Number of Students Choosing Family Medicine Dips, Despite Skyrocketing Demand
FOR IMMEDIATE RELEASE
Thursday, March 19, 2009
LEAWOOD, Kan. — Demand for family physicians is up and growing. Proposals for health system reform focus on increasing the number of primary care physicians in America.
Despite those trends, the number of future physicians who chose family medicine dipped this year, according to the 2009 National Resident Matching Program, the system by which graduating medical students choose residency training programs.
National Resident Matching Program results announced today showed that a total of 2,329 graduating medical students matched to family medicine training programs. This is a decrease in total student matches from 2008, when 2,404 family medicine residency positions were filled. Of those positions, 1,083 U.S. seniors selected family medicine, compared to 1,172 in 2008. The other 1,156 positions were filled by international medical graduates, U.S. citizens who graduated from overseas medical schools, graduates of osteopathic schools and students who graduated off-cycle due to events such as illness, maternity leave or international training rotations.
After seeing a trend toward stabilization and even slight growth in medical students’ interest in family medicine in previous years, the 2009 results are a disappointment, particularly at a time when demand for family physicians has skyrocketed, according to Ted Epperly, M.D., president of the American Academy of Family Physicians.
“If America is to right the ship of health care and turn it toward higher quality, controlled costs, better outcomes, and less economic, geographic and ethnic disparity, it must increase the number of primary care physicians,” Epperly said in a statement responding to the 2009 Match. “We cannot meet that goal without dramatically changing the policies that affect our medical education system, graduate medical education and the incentives that draw students to careers in primary care.”
The AAFP was among the first organizations to warn about a looming shortage of family physicians in 2006. At that time, the AAFP research indicated the U.S. health care system would need 139,531 family physicians to meet demand.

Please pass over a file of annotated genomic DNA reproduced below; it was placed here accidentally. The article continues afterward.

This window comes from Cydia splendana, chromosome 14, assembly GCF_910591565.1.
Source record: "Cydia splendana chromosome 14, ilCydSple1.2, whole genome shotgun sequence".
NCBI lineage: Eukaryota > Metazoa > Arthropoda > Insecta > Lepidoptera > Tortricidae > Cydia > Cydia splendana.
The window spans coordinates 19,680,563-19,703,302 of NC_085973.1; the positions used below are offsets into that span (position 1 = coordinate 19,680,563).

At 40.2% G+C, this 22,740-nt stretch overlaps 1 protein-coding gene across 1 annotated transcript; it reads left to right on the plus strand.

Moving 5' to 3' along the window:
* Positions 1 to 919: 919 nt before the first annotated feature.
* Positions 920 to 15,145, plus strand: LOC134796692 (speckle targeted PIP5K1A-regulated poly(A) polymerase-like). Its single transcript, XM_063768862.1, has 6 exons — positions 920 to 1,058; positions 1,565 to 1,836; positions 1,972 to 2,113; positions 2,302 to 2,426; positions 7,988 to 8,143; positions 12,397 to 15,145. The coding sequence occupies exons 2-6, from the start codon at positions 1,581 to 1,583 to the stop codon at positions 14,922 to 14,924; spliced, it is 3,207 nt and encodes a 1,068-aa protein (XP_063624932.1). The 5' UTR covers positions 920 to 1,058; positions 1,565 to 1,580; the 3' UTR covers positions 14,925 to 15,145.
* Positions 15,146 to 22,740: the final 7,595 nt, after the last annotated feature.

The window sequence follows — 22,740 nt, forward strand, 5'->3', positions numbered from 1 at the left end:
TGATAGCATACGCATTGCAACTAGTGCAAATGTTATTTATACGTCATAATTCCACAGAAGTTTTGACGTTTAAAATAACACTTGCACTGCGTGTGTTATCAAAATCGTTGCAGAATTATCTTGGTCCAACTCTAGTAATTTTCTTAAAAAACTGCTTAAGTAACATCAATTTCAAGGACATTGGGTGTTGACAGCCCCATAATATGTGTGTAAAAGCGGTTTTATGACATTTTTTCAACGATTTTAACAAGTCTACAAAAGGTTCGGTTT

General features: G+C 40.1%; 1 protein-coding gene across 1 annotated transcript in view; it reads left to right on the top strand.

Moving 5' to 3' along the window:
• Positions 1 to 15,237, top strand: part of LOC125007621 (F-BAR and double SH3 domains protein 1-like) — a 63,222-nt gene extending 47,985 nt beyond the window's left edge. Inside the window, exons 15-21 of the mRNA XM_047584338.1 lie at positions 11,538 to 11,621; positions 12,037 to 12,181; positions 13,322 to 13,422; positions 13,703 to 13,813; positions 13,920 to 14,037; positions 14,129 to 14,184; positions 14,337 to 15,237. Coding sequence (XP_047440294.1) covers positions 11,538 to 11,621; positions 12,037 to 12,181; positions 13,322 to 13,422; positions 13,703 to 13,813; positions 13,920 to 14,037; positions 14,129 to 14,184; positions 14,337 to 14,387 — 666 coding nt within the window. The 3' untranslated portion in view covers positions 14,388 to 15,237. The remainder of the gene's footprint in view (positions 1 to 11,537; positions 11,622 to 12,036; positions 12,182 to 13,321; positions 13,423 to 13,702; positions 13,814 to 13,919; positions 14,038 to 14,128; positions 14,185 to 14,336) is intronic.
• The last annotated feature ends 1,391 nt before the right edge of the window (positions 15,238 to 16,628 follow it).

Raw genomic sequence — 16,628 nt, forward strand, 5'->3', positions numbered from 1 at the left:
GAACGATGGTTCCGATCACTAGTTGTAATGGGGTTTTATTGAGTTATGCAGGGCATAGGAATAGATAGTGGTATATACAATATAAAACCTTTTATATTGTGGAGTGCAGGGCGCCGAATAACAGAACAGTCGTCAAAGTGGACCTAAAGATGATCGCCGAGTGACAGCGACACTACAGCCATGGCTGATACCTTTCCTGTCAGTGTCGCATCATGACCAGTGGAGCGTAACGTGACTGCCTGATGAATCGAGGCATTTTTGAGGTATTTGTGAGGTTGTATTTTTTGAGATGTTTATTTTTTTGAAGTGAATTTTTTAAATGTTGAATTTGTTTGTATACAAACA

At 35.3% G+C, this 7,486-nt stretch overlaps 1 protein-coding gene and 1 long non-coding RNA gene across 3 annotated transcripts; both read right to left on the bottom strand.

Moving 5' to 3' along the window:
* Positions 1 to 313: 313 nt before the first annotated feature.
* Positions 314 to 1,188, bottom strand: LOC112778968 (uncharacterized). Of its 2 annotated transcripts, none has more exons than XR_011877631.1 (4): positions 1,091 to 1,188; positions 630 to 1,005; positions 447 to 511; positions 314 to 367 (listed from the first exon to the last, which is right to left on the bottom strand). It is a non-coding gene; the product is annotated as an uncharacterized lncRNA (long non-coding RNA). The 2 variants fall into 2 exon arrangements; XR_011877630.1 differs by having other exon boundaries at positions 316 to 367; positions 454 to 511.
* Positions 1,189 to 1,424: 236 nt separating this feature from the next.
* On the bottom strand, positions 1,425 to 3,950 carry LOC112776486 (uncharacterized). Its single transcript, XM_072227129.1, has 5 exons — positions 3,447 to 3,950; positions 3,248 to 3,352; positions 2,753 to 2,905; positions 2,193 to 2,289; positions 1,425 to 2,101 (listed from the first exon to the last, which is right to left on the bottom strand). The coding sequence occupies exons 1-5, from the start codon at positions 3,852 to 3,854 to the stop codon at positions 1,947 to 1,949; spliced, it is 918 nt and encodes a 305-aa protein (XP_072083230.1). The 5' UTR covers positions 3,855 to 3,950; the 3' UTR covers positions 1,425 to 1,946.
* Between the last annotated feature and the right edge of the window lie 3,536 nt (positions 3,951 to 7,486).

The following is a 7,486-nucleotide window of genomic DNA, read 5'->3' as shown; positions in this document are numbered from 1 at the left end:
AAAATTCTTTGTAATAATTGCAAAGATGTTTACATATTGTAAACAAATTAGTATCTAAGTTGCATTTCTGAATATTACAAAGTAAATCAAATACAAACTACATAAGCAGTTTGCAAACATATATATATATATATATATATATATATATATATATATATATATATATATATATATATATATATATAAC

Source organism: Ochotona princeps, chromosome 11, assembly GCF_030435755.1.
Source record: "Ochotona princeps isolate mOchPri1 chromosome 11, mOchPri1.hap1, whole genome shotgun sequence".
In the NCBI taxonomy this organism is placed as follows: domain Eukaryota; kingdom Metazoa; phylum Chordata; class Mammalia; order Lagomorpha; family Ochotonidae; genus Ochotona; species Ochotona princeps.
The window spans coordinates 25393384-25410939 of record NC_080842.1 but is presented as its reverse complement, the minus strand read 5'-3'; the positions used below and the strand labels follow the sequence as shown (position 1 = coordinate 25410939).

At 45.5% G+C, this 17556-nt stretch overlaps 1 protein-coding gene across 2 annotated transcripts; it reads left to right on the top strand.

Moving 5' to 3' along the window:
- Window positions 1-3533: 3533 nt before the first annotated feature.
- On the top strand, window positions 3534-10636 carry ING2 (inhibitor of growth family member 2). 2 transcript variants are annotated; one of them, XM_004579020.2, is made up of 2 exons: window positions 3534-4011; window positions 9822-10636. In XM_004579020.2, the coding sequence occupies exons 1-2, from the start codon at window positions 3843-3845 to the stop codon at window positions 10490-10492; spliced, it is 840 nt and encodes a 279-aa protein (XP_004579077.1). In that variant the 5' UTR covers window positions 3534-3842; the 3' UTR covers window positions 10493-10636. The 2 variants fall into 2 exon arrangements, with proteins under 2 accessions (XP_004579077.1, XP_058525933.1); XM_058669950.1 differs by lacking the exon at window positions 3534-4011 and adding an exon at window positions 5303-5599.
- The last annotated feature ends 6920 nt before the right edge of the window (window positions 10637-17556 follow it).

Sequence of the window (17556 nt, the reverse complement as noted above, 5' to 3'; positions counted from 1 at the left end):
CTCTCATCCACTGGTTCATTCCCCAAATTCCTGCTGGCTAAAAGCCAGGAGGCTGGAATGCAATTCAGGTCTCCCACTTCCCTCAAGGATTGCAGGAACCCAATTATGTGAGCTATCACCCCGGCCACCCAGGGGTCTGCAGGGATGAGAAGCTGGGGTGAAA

“That means we must graduate 4,439 family physicians each year” to meet that goal, said Epperly. “In our current environment, the nation is attracting only half the number of future family physicians that we will need.”
Meanwhile, demand for primary care physicians continues to skyrocket, according to national surveys. In its most recent recruitment survey, Merritt Hawkins, a national physician recruiting company, reported primary care physician search assignments had more than doubled from 341 in 2003 to 848 last year.
“The numbers are clear – the American people and our health care system are increasingly in desperate need for primary care physicians,” said Epperly.
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Founded in 1947, the AAFP represents 124,900 physicians and medical students nationwide. It is the only medical society devoted solely to primary care.
Family physicians conduct approximately one in five office visits -- that’s 192 million visits annually or 48 percent more than the next most visited medical specialty. Today, family physicians provide more care for America’s underserved and rural populations than any other medical specialty. Family medicine’s cornerstone is an ongoing, personal patient-physician relationship focused on integrated care.
To learn more about the specialty of family medicine, the AAFP's positions on issues and clinical care, and for downloadable multi-media highlighting family medicine, visit www.aafp.org/media. For information about health care, health conditions and wellness, please visit the AAFP’s award-winning consumer website, www.familydoctor.org(www.familydoctor.org).